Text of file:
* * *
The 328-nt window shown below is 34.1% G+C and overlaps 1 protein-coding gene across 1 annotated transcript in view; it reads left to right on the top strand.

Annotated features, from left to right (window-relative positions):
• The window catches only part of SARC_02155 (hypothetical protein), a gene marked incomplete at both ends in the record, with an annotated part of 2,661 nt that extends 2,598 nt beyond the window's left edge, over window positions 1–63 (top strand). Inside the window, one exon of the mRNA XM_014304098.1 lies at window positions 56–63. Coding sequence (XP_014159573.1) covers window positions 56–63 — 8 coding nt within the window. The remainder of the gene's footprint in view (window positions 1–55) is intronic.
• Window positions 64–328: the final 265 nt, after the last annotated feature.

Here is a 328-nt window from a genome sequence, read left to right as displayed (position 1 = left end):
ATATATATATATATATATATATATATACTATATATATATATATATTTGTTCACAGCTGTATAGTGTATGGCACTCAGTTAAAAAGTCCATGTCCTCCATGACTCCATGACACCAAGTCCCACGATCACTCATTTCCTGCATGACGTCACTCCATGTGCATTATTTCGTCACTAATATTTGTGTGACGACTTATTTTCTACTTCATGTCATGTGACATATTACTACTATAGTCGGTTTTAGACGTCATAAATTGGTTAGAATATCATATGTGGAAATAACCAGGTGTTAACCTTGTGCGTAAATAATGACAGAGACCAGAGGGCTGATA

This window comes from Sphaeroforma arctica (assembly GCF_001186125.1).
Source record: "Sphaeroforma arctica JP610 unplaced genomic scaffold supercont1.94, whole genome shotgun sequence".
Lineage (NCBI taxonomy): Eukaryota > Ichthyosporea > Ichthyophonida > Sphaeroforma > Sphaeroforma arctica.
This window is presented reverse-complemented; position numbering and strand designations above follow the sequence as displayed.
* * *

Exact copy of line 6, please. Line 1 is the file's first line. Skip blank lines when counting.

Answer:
ATATATATATATATATATATATATATACTATATATATATATATATTTGTTCACAGCTGTATAGTGTATGGCACTCAGTTAAAAAGTCCATGTCCTCCATGACTCCATGACACCAAGTCCCACGATCACTCATTTCCTGCATGACGTCACTCCATGTGCATTATTTCGTCACTAATATTTGTGTGACGACTTATTTTCTACTTCATGTCATGTGACATATTACTACTATAGTCGGTTTTAGACGTCATAAATTGGTTAGAATATCATATGTGGAAATAACCAGGTGTTAACCTTGTGCGTAAATAATGACAGAGACCAGAGGGCTGATA